We seek oasis, safe and warm,
A beacon shining in the dark.
We need a fire to light our spark!
We long for shelter from the storm.
When troubles come, they come in swarms
And prey on thinking that’s confined.
We’ve lost our way, because we’re blind
To greater good and higher plan.
Yet guided by an unseen hand,
We reach oasis in our mind!
You would have thought I’d pulled a plow,
Just seeing my perspiring brow!
That’s not it, but I’ll take a bow!
Oh Strong and Able, where art thou?
I got it done, but here on vow:
Hang no more curtains! Ever! Wow!
The holidays are coming, whether we like them or not, whether we celebrate them or not, and no matter how different our celebrations may be this year than in years past! They are coming nonetheless, and it would be more positive to embrace them than to dread them, or wish they were different!
TO that end, I offer “The More We Get Together,” a Viennese melody composed by Marx Augustin in 1679. Its German title is “Oh du lieber Augustin.” In the United States, the tune is a children’s song, but it’s fun, and as strange as it may seem, also timely. We still need to get together with our loved ones, reach out and make new friends and contacts, etc. Even if our physical gatherings are limited, there are so many ways we can still get together for the holidays and all year long! As the song says, “The more we get together, the happier we’ll be!” I believe this to be true.
Today you’re listening to zither, Oriole (soprano) Recorder, and viola. That’s right, viola. You know, the middle voice of the string section in an orchestra… The instrument with its own individual clef for musical scores… The true alto, tuned a fifth below the violin and an octave above the cello… And the instrument that is the butt of nearly every joke in the orchestra… What? You mean you didn’t know any of that? Then you clearly don’t play viola! 🙂
Well, neither do I, at least not in the traditional sense. I hold the viola upright on my lap, more like a baby cello, and sometimes with a strap for support. Because of neck, shoulder, and back pain, I can’t hold it in shoulder playing position. I even removed the chin rest.
I also have more than normal trouble with the bow, especially in this position. So, I ditched the traditional long bow for a tiny–literally 4 inches long at most–bow meant to be used on acoustic guitar. It works. But it’s so short. This means that right now I can only play short notes, until I can purchase a different bow that’s easier on my right hand and arm. In addition, I’m playing with a rubber practice mute installed, to save my husband and neighbors from the full volume. So, no, I’m not traditional in this case. But dog gone it, I still want to play, and play I do!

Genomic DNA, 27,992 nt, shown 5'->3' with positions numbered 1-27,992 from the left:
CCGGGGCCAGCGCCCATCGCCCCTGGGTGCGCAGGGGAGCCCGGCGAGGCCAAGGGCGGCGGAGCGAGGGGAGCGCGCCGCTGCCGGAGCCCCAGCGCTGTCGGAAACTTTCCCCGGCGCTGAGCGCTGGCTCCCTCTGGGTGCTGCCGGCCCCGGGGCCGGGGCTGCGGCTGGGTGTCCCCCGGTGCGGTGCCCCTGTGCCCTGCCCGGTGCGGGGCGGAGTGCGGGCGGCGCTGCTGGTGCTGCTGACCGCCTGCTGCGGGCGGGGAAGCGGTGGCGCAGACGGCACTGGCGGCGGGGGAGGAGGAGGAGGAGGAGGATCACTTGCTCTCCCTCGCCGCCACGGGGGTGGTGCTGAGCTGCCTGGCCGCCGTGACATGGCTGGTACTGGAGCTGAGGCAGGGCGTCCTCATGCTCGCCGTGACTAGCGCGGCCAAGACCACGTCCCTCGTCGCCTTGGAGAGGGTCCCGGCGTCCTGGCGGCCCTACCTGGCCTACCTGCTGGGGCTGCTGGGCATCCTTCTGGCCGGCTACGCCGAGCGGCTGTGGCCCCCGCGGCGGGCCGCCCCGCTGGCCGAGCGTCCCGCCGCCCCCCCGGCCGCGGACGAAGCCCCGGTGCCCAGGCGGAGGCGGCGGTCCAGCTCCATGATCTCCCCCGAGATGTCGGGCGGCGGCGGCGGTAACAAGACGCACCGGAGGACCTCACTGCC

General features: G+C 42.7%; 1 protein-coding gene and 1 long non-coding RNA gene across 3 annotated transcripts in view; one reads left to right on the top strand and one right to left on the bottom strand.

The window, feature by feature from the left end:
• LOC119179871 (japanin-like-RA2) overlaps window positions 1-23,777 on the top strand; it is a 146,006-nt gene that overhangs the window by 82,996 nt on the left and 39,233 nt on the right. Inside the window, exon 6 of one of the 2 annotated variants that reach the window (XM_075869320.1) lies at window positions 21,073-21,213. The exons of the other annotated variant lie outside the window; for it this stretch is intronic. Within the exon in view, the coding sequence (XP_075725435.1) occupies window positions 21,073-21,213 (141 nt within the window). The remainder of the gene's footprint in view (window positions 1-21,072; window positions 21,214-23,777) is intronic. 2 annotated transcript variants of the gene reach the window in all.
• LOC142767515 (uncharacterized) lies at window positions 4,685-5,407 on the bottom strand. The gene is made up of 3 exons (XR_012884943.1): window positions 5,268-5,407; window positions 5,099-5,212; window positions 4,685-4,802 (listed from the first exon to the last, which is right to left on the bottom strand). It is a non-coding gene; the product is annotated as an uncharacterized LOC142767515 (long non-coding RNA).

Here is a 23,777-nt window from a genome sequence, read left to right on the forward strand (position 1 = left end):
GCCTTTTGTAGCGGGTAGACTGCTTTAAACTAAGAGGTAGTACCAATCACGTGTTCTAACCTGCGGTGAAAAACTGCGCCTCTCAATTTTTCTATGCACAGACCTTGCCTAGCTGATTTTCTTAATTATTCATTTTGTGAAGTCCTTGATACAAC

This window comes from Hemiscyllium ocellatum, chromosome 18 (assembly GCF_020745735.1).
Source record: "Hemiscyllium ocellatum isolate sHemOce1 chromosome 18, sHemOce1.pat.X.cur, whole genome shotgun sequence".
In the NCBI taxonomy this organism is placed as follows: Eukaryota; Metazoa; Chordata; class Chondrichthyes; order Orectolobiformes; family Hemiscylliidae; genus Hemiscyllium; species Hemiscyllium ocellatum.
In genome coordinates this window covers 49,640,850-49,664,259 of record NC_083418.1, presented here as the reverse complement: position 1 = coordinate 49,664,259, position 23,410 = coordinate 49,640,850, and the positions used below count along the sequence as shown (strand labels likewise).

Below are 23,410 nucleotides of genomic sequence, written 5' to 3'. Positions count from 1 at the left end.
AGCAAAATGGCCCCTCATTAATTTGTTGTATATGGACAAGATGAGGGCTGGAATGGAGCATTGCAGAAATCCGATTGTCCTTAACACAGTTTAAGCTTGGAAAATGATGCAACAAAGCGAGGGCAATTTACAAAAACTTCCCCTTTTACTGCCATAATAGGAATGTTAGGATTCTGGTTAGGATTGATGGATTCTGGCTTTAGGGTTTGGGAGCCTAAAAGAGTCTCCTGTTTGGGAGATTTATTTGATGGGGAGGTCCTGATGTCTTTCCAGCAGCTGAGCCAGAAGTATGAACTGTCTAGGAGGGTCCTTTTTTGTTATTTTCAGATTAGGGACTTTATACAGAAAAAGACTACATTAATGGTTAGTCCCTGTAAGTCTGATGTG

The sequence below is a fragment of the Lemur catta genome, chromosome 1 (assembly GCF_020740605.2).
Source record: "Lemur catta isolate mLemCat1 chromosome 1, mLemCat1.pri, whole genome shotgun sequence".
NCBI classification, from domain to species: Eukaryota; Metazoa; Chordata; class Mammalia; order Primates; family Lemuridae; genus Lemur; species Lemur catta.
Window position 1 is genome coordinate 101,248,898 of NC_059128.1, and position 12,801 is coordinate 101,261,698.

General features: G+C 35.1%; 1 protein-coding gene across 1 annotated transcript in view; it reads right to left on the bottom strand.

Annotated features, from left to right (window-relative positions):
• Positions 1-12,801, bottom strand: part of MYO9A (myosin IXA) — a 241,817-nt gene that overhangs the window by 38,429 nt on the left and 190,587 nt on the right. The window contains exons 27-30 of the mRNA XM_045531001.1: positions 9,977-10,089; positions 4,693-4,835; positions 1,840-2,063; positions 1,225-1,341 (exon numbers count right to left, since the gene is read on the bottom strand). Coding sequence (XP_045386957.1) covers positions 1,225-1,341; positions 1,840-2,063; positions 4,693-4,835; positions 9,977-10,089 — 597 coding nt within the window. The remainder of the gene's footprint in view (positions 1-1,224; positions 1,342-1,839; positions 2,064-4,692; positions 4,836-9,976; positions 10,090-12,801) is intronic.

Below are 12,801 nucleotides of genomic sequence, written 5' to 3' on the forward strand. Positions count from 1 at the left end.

I don’t have access to a multi-track device or software, so I recorded the zither, viola, and recorder separately, then mixed them. This takes a lot of time and is frustrating, but for now it will have to do.
One more thing… I know that at least one of my blog followers has perfect pitch. You know who you are. 🙂 Please accept my apology. I’ve had the viola less than a week, and I’m still working on intonation. A viola, like violin, cello, some banjos, etc, has no frets. So, you must learn, by a combination of sound and feel, where the musical intervals are on each string. Of course, there was a sticker on the fingerboard showing pretty colored lines for each note! But not being able to see made this a hindrance rather than a help, and I removed that as well. Correct intonation/pitch is the bane of every violinist’s, violist’s, and cellist’s beginning days. I’m not a total beginner, but it’s been years since I picked up a violin or viola. My intonation will improve, and thanks for bearing with me in the meantime!
The splashing of pink rain boots announced her impending arrival. Even though it was their wedding day, only she was happy.
Everyone else was acting like the day–gloomy, dark, and dreary. Sure, the weather was miserable, but did all the guests have to be miserable, too?
Finally, with her arrival, the guests came to life! She had exchanged her pink rain boots for even pinker slippers, and as she danced into the sanctuary, the guests applauded. Some even laughed!
How could they not? I mean, here was the lovely, accomplished, prim and proper wedding harpist, not only in pink slippers, but dancing down the aisle, harp strapped securely to her chest, playing with abandon, heralding the bride’s all-important entrance!
Only the bride was unhappy now. Why, oh why, did she have to follow the harpist? Everyone was paying attention to the wrong woman coming down the aisle!